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Perineural Invasion

Perineural invasion is strongly indicative of aggressive behavior and risk of metastases. True perineural invasion requires histologic finding of cancer invasion of the nerve or cancer invasion of the epineurium adjacent to the nerve.  This must be distinguished from cancer near a nerve, cancer encompassing a nerve, and perineural inflammation.

Cancer cells within the nerve or attached to the nerve (epineurium) are clear examples of perineural invasion. This reflects cancer cells migrating via angioinvasion or through nerve lymphatics.

Cancer cells near the nerve or even encompassing a peripheral nerve branch do not represent the same behavior. In these cases, the nerve branch simply happens to be in the area of direct cancer spread. Dr. Matthew Goodman described this as perineural crowding. This does not represent the dreaded perineural invasion.

Perineural inflammation is often highlighted by Mohs dermatologists at the  time of Mohs surgery. It is done to demonstrate difficulty in visualizing cancer cells within a sea of inflammatory infiltrate. Cancer cells can be missed in these settings thus requiring additional Mohs levels to confirm histologic clearance. Perineural inflammation by itself does not represent more aggressive cancer behavior.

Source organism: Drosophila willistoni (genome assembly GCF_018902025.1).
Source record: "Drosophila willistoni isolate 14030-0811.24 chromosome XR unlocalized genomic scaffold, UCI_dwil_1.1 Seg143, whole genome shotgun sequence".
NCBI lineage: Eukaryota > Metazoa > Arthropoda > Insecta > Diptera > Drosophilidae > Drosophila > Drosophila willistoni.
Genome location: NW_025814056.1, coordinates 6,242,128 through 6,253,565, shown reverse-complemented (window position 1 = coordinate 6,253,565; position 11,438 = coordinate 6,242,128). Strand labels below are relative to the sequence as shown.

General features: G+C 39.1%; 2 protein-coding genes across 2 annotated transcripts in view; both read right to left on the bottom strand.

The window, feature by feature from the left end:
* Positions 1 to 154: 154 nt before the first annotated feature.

Perineural invasion, given its association with lymphatic spread, places regional lymph nodes at risk for metastatic spread. Sentinel lymph node biopsy becomes a crucial diagnostic tool in assessing the lymph nodes.

Perineural invasion can also be associated with skip areas along the nerve. In such cases, resection of up to 5 cm segment of the nerve in question would be advisable. This nerve resection would serve therapeutic goals and as a diagnostic indicator. In the case of lower lip squamous cell cancer with perineural invasion, resection of the nerve proximal to the tumor would be considered – the mental and inferior alveolar nerves. Alternatively, radiation of the proximal path of the nerve could be entertained. However, when the nerve lies within the bone, such as the inferior alveolar nerve, delayed osteoradionecrosis of the mandible would be a concern.